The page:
“The landlord’s worst case scenario is they can’t pay their mortgage and they lose the property they own, and maybe have to become a tenant and live like us,” said John deBoer of the Oakland Tenants Union. “The worst case scenario for a tenant is to end up on the street.” He said it’s “hard to appreciate the sheer terror you feel” after receiving an eviction notice.

Monique Berlanga, executive director of Centro Legal de la Raza, said the organization gets 200 calls a day, largely from tenants in tough spots.

“We’re already unable to meet the demand and the moratorium isn’t even lifted yet,” she said.

The city of Oakland and the state both offered rental assistance programs throughout the pandemic, with Oakland distributing nearly $60 million, Bas said. However, the city’s program was only available to very low-income households, and the rollout of the state’s broader program had several documented issues. Some landlords who spoke Tuesday said their tenants had refused to submit the necessary paperwork to receive the relief.

Bas also highlighted the California Mortgage Relief Program, calling it “severely underutilized.”

Carroll Fife addresses controversial comments

Tensions boiled over at times Tuesday, particularly around comments made by Councilmember Carroll Fife at an April 11 committee meeting on the moratorium, where some landlords compared their plights to that of slaves.

“I don’t want to hear another white, yellow, whatever, person talk about what my ancestors experienced,” Fife said at the time. Her use of a slur for Asian people drew criticism.

During lengthy remarks Tuesday, Fife described the horrors of slavery, as supporters held up graphic images from that era in American history. She said she reacted to non-Black landlords evoking that trauma to describe their situation.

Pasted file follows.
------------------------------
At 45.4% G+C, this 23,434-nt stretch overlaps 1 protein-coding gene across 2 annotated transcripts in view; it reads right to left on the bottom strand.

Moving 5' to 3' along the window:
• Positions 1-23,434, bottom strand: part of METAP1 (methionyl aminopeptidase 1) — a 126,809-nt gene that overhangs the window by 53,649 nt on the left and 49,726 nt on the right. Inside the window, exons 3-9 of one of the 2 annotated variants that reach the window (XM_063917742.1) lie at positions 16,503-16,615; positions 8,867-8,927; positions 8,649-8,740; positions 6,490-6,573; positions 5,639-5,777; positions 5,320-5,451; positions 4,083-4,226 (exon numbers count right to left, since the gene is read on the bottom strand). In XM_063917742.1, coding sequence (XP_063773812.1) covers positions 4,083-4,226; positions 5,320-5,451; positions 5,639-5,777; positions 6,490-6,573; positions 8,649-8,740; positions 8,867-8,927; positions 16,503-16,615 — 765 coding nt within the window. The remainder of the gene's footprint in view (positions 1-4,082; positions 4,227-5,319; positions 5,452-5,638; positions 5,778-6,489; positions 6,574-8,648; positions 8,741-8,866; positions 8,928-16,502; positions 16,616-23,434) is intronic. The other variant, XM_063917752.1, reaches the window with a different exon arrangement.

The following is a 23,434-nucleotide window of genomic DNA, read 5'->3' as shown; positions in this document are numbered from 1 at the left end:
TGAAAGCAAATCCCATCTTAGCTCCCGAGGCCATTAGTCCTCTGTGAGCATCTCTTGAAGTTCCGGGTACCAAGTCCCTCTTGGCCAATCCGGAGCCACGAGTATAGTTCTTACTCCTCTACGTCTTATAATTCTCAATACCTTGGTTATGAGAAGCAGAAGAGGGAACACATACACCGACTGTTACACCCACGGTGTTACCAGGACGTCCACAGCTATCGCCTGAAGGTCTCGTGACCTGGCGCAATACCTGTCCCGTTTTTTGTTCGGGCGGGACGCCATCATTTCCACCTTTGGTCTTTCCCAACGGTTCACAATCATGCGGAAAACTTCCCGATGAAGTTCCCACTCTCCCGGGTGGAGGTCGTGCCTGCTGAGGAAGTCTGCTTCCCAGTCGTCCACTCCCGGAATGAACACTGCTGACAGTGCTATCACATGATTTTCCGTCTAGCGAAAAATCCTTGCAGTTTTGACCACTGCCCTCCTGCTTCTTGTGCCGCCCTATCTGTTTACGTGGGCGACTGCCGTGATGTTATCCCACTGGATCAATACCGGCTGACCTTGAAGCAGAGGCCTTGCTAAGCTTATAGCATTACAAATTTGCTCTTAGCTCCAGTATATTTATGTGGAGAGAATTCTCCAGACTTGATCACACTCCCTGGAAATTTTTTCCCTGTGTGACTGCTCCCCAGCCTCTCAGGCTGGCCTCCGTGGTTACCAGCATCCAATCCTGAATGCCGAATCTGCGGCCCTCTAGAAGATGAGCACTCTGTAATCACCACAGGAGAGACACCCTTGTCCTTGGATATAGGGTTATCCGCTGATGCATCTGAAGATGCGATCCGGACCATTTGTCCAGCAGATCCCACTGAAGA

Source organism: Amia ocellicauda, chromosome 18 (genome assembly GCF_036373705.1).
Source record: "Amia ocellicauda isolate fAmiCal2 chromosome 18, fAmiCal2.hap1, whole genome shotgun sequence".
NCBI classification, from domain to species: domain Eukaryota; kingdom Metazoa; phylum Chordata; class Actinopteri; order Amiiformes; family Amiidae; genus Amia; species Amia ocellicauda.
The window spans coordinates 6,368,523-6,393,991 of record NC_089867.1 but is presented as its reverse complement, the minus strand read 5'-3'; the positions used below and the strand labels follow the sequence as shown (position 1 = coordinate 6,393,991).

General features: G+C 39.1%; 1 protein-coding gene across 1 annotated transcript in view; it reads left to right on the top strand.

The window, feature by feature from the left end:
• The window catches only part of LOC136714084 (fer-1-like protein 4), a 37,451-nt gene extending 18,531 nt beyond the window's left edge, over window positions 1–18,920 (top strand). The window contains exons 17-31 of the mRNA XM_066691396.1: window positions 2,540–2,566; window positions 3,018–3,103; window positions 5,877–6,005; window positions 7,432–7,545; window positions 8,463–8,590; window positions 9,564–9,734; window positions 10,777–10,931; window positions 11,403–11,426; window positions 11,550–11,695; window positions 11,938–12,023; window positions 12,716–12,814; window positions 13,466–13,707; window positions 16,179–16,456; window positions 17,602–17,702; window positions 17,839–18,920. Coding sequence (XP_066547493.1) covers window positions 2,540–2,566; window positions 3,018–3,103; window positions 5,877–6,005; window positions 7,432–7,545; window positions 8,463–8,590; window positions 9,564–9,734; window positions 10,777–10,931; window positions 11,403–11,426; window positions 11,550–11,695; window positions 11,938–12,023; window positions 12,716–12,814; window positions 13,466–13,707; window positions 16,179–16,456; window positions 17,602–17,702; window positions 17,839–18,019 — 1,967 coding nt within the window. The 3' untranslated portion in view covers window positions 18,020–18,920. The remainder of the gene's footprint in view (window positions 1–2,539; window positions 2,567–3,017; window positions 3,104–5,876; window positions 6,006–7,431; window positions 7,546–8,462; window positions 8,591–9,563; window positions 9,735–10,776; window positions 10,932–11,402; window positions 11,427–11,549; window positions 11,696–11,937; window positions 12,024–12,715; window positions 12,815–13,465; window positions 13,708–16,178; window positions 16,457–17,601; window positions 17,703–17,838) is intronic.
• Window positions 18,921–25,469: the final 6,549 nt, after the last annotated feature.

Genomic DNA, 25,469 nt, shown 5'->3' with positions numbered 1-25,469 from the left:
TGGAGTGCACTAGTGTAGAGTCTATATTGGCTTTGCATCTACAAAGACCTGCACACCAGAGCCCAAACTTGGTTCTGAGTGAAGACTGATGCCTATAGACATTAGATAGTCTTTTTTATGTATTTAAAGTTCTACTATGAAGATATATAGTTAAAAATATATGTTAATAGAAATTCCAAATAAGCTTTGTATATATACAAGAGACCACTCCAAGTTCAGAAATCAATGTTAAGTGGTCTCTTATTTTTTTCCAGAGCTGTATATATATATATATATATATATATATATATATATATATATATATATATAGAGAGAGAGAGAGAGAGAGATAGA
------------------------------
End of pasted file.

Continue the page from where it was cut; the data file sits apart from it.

“I deeply, deeply regret…those who heard my words and misunderstood my heart,” she said. “But I want to be respected because our pain should not be so cheap.” She said she stood with “oppressed people everywhere.”

As Fife was speaking, a landlord in the audience doubled down on the analogy, yelling that “one day of slavery is too much.” As a Black tenant in the room approached her with a camera, she shouted that he was a “slave driver.” When he refuted the criticism, the property owner called him a slave. He reacted in shock, saying, “I’m Black.” She responded that she’s Chinese, and referenced historical exploitation of Chinese Americans.

The moratorium item returns to the City Council on May 2 for a final vote. Usually the “second reading” is a formality, but in rare cases, councilmembers use it to reverse controversial decisions. 

Natalie Orenstein covers housing and homelessness for The Oaklandside. She was previously on staff at Berkeleyside, where her extensive reporting on the legacy of school desegregation received recognition from the Society of Professional Journalists NorCal and the Education Writers Association. Natalie’s reporting has also appeared in The J Weekly, The San Francisco Chronicle and elsewhere, and she’s written about public policy for a number of research institutes and think tanks. Natalie lives in Oakland, grew up in Berkeley, and has only left her beloved East Bay once, to attend Pomona College.